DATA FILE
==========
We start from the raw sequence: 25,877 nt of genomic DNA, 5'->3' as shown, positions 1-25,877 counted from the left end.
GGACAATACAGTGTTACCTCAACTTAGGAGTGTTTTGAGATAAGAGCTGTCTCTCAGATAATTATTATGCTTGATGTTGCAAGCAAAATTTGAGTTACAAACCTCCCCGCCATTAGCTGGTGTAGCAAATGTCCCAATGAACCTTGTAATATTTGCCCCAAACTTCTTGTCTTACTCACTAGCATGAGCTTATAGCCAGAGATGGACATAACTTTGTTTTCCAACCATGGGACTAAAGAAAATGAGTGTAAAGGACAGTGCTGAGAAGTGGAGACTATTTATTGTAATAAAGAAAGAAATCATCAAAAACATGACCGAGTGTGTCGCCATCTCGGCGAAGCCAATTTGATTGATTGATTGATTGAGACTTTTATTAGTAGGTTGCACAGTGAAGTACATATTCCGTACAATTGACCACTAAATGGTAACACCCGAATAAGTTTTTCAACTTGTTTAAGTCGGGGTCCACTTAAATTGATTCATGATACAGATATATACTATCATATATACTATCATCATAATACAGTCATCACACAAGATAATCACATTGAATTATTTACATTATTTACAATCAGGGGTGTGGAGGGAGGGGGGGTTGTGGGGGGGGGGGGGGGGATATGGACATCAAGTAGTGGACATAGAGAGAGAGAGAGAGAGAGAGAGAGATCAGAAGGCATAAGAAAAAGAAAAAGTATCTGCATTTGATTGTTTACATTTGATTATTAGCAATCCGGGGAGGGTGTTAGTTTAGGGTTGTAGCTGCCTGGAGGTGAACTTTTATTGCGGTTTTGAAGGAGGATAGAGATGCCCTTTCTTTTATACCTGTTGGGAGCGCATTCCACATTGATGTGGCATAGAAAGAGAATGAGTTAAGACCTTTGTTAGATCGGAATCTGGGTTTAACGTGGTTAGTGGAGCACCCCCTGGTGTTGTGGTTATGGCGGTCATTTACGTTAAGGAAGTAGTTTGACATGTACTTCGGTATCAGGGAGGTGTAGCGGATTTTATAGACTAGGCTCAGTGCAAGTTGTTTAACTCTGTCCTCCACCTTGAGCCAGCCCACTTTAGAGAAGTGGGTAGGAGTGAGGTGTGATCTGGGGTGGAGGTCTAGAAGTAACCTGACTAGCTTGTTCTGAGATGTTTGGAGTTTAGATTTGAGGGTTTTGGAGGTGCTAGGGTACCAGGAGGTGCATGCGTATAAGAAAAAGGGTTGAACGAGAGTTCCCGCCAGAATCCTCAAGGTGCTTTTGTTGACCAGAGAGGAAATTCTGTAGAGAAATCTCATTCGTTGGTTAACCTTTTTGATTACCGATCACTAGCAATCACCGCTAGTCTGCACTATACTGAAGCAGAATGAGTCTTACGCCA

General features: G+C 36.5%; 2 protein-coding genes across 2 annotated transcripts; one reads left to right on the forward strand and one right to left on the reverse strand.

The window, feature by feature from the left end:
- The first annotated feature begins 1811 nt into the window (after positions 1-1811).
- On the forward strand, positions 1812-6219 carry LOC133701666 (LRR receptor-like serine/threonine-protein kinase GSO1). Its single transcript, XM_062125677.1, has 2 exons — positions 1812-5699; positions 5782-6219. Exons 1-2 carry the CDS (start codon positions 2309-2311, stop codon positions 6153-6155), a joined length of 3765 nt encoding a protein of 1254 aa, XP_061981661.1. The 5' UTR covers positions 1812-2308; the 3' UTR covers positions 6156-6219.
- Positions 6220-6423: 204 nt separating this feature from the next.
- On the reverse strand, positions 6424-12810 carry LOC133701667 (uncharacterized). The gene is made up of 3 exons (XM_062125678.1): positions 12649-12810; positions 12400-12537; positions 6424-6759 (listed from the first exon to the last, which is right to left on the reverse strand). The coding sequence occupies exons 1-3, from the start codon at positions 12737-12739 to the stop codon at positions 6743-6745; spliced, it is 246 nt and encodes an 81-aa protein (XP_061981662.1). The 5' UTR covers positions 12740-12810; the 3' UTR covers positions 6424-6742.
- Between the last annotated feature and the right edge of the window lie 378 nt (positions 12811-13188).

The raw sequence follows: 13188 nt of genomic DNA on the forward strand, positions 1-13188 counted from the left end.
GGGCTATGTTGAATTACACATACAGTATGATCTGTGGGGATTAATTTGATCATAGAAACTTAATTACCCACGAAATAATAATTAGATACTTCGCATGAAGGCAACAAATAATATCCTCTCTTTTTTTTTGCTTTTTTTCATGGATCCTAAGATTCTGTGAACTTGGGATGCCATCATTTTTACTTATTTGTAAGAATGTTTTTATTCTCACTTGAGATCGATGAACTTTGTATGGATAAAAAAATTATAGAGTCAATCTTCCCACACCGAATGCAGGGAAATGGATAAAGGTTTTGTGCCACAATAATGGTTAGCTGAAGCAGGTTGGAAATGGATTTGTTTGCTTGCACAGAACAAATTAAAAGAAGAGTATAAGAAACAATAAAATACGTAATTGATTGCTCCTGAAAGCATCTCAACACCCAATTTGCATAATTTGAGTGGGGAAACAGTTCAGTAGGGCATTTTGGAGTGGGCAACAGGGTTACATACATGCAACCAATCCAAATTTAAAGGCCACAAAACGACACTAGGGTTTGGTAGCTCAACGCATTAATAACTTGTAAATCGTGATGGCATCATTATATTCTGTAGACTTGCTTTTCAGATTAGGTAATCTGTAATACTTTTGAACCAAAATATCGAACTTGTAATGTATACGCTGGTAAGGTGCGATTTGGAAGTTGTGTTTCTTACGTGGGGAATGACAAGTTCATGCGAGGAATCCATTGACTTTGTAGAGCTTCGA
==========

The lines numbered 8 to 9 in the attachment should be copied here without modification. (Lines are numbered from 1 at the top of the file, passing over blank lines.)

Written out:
- On the reverse strand, positions 6424-12810 carry LOC133701667 (uncharacterized). The gene is made up of 3 exons (XM_062125678.1): positions 12649-12810; positions 12400-12537; positions 6424-6759 (listed from the first exon to the last, which is right to left on the reverse strand). The coding sequence occupies exons 1-3, from the start codon at positions 12737-12739 to the stop codon at positions 6743-6745; spliced, it is 246 nt and encodes an 81-aa protein (XP_061981662.1). The 5' UTR covers positions 12740-12810; the 3' UTR covers positions 6424-6742.
- Between the last annotated feature and the right edge of the window lie 378 nt (positions 12811-13188).